The other strange thing about Pew’s list of political leaders is that they chose to include Imran Khan, but did not ask about political leaders from opposition parties that actually have more support at the polls. Noticeably absent from Pew’s list are Chaudhry Hussain, head of the Pakistan Muslim League – Quaid faction (PML-Q) which has 76 seats in parliament; Altaf Hussain, head of the Muttahida Qaumi Movement (MQM) which has 32 seats in parliament; Asfandyar Wali Khan, head of Awami National Party (ANP), which has 19 seats in parliament; or Maulana Fazl-ur-Rehman, head of the Jamiat Ulema-e-Islam – Fazlur Rehman faction (JUI-F) which has 16 seats in parliament and was recently awarded the post of opposition leader in the Senate.

Rather than ask Pakistanis about the political leaders and parties that they are actually voting for, Pew skipped much of parliament and asked about a former cricket celebrity who has never held elected office. Additionally, Pew admits that the sample surveyed was “disproportionately urban” and excluded Federally Administered Tribal Areas, Gilgit-Baltistan, Azad Jammu and Kashmir, and parts of Khyber Pakthunkhwa and Baluchistan. Perhaps this further explains the disproportionate popularity of Imran Khan despite his inability to secure actual votes come election time.

This year’s Pew poll is not the first to come under criticism as being inherently problematic. Following the release of last year’s poll results, Kalsoom Lakhani noted of Foreign Policy’s AfPak Channel blog that “quantitative data cannot capture the nuances and complexities of identity and society.” It seems that, unfortunately, this problem continues to plague Pew’s annual poll.

US Consul General Praises Pakistani Bloggers

Pakistan Social Media Summit

Last week, Pakistani bloggers met at a conference to discuss social media, politics, and strategies for using technology to strengthen democracy and open governance in their country. The event, Network! Pakistan’s First International Social Media Summit was sponsored by PC World Pakistan and CIO Pakistan, both leading publications in the field of information technology.

Also at the event was US Consul General William Martin who opened the conference with words of praise for Pakistan’s bloggers and other social media activists.

The summit started off with a welcome note by the US Consul General, William Martin talked about how the bold and active approach assumed by Pakistan’s blogging community ‘validated and energized his vision for Pakistan.’ There are a number of ways in which Pakistanis interact with Information Technology, and the online social media is just one of those. The Consul General praised the efforts made by Pakistan’s social media activists and said, “People here take extraordinary risks to try and inform the world about the happenings around them, and we must work with them and support the whole idea of freedom of press. We all have a responsibility to try and use this powerful tool, the social media, to try and bring about a positive change in the world around us.”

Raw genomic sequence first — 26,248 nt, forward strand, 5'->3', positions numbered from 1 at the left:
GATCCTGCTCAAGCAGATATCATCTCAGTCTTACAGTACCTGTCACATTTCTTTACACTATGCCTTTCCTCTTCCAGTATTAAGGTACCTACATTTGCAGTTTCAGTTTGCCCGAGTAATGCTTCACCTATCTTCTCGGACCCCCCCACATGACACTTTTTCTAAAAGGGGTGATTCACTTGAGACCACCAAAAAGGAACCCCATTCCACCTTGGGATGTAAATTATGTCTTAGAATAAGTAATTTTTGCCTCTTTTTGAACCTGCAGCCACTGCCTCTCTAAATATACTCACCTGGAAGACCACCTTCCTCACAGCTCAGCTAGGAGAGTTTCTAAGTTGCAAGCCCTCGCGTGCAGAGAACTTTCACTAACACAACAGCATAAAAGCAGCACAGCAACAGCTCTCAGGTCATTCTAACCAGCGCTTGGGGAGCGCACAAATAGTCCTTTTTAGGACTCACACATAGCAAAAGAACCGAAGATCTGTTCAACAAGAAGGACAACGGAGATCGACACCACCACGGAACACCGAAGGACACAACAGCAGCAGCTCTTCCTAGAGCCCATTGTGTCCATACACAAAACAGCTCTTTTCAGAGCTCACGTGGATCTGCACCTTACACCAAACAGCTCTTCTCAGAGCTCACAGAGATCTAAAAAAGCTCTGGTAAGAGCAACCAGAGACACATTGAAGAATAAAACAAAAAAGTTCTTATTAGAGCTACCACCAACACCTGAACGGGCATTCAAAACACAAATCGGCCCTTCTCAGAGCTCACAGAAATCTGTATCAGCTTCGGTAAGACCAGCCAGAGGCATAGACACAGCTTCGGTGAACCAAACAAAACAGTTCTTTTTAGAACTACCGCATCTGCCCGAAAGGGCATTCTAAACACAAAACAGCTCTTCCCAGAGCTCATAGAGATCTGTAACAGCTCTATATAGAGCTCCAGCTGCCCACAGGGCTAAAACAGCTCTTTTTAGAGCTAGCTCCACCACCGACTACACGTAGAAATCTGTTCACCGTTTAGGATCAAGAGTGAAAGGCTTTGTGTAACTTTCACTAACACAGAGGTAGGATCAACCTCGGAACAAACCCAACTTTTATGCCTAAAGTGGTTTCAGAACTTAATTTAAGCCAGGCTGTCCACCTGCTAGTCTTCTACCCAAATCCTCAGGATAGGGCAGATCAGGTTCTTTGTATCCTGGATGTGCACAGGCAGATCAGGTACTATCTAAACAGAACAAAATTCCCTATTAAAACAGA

Pakistan has a vibrant social media where bloggers like Raza Rumi, Sana Saleem and group blogs like Pak Tea House are driving a progressive pro-democracy political discussion in Pakistan. By supporting these efforts, the US can help empower more Pakistanis to have a greater voice and create a positive future for their nation.

Steve Inskeep: “I’m often inspired by the people that I meet in Pakistan”

NPR’s Steve Inskeep recently spent time in Pakistan where he spoke to people there about the ongoing struggle against terrorism there and why conspiracy theories and suspicion of American motives. What he found is that many people look to conspiracy theories to help explain the seemingly inexplicable – how Osama bin Laden could be living without detection in Abbottabad, how American special forces could carry out a cross-border raid against bin Laden without detection, and how Pakistan can be sovereign and respected in the world while American drones and extremist militants continue to carry out attacks on Pakistani soil. But this culture of conspiracy theories comes not from any ideological opposition to the United States, but from a sense that the people do not know what to believe in a land where verifiable facts are often hard to come by.

Inskeep says he finds the people of Pakistan both resilient and inspiring. Despite constant attacks from terrorists, a lack of transparency from the military, and a struggling economy, Pakistanis continue to carry on their lives with the hope of a brighter tomorrow. Most valuable, though, Inskeep’s report helps provide context for a Pakistani perspective that can seem confusing and disorienting to many Americans. Because our friendship can grow stronger, we must learn to understand each other.

Watch the full episode. See more PBS NewsHour.

The Path to Peace and Prosperity